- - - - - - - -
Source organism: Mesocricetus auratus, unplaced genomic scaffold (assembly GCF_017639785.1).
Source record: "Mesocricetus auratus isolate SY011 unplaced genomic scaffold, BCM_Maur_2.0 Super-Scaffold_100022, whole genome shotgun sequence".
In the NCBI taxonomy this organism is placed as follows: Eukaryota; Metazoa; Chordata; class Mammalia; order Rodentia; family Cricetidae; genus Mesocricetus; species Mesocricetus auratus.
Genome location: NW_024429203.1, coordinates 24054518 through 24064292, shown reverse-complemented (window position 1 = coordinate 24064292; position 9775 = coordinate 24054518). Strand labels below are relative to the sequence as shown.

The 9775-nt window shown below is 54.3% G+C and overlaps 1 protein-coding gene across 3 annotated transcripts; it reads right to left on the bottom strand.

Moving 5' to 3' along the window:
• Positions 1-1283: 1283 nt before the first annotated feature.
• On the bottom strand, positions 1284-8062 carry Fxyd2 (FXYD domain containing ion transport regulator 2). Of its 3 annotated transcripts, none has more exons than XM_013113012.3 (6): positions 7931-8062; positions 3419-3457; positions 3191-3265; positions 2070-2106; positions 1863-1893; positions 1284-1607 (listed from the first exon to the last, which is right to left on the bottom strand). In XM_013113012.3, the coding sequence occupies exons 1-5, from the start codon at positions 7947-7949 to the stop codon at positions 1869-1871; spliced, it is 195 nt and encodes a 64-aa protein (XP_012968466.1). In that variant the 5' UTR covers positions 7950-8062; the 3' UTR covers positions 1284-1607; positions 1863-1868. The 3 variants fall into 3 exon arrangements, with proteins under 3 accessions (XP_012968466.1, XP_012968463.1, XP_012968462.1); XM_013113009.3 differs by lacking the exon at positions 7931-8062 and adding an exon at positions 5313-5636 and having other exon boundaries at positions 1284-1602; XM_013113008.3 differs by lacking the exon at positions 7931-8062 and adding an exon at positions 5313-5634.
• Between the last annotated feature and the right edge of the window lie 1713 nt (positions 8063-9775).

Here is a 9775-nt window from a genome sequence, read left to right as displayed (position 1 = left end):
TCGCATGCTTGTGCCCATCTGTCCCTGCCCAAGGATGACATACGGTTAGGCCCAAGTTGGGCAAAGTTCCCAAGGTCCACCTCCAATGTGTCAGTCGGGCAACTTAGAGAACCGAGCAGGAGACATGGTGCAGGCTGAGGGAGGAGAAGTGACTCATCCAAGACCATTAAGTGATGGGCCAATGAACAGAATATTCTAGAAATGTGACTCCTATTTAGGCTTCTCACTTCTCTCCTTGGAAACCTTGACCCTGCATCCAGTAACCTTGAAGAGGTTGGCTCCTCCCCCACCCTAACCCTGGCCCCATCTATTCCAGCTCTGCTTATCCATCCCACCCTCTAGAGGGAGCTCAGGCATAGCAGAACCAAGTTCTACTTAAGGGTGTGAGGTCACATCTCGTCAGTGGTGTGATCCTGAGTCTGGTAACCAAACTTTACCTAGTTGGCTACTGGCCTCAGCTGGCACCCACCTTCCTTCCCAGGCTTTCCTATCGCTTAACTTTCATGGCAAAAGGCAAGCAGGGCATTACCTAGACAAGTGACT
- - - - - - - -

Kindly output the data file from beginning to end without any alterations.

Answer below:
Source organism: Mesocricetus auratus, unplaced genomic scaffold (assembly GCF_017639785.1).
Source record: "Mesocricetus auratus isolate SY011 unplaced genomic scaffold, BCM_Maur_2.0 Super-Scaffold_100022, whole genome shotgun sequence".
In the NCBI taxonomy this organism is placed as follows: Eukaryota; Metazoa; Chordata; class Mammalia; order Rodentia; family Cricetidae; genus Mesocricetus; species Mesocricetus auratus.
Genome location: NW_024429203.1, coordinates 24054518 through 24064292, shown reverse-complemented (window position 1 = coordinate 24064292; position 9775 = coordinate 24054518). Strand labels below are relative to the sequence as shown.

The 9775-nt window shown below is 54.3% G+C and overlaps 1 protein-coding gene across 3 annotated transcripts; it reads right to left on the bottom strand.

Moving 5' to 3' along the window:
• Positions 1-1283: 1283 nt before the first annotated feature.
• On the bottom strand, positions 1284-8062 carry Fxyd2 (FXYD domain containing ion transport regulator 2). Of its 3 annotated transcripts, none has more exons than XM_013113012.3 (6): positions 7931-8062; positions 3419-3457; positions 3191-3265; positions 2070-2106; positions 1863-1893; positions 1284-1607 (listed from the first exon to the last, which is right to left on the bottom strand). In XM_013113012.3, the coding sequence occupies exons 1-5, from the start codon at positions 7947-7949 to the stop codon at positions 1869-1871; spliced, it is 195 nt and encodes a 64-aa protein (XP_012968466.1). In that variant the 5' UTR covers positions 7950-8062; the 3' UTR covers positions 1284-1607; positions 1863-1868. The 3 variants fall into 3 exon arrangements, with proteins under 3 accessions (XP_012968466.1, XP_012968463.1, XP_012968462.1); XM_013113009.3 differs by lacking the exon at positions 7931-8062 and adding an exon at positions 5313-5636 and having other exon boundaries at positions 1284-1602; XM_013113008.3 differs by lacking the exon at positions 7931-8062 and adding an exon at positions 5313-5634.
• Between the last annotated feature and the right edge of the window lie 1713 nt (positions 8063-9775).

Here is a 9775-nt window from a genome sequence, read left to right as displayed (position 1 = left end):
TCGCATGCTTGTGCCCATCTGTCCCTGCCCAAGGATGACATACGGTTAGGCCCAAGTTGGGCAAAGTTCCCAAGGTCCACCTCCAATGTGTCAGTCGGGCAACTTAGAGAACCGAGCAGGAGACATGGTGCAGGCTGAGGGAGGAGAAGTGACTCATCCAAGACCATTAAGTGATGGGCCAATGAACAGAATATTCTAGAAATGTGACTCCTATTTAGGCTTCTCACTTCTCTCCTTGGAAACCTTGACCCTGCATCCAGTAACCTTGAAGAGGTTGGCTCCTCCCCCACCCTAACCCTGGCCCCATCTATTCCAGCTCTGCTTATCCATCCCACCCTCTAGAGGGAGCTCAGGCATAGCAGAACCAAGTTCTACTTAAGGGTGTGAGGTCACATCTCGTCAGTGGTGTGATCCTGAGTCTGGTAACCAAACTTTACCTAGTTGGCTACTGGCCTCAGCTGGCACCCACCTTCCTTCCCAGGCTTTCCTATCGCTTAACTTTCATGGCAAAAGGCAAGCAGGGCATTACCTAGACAAGTGACT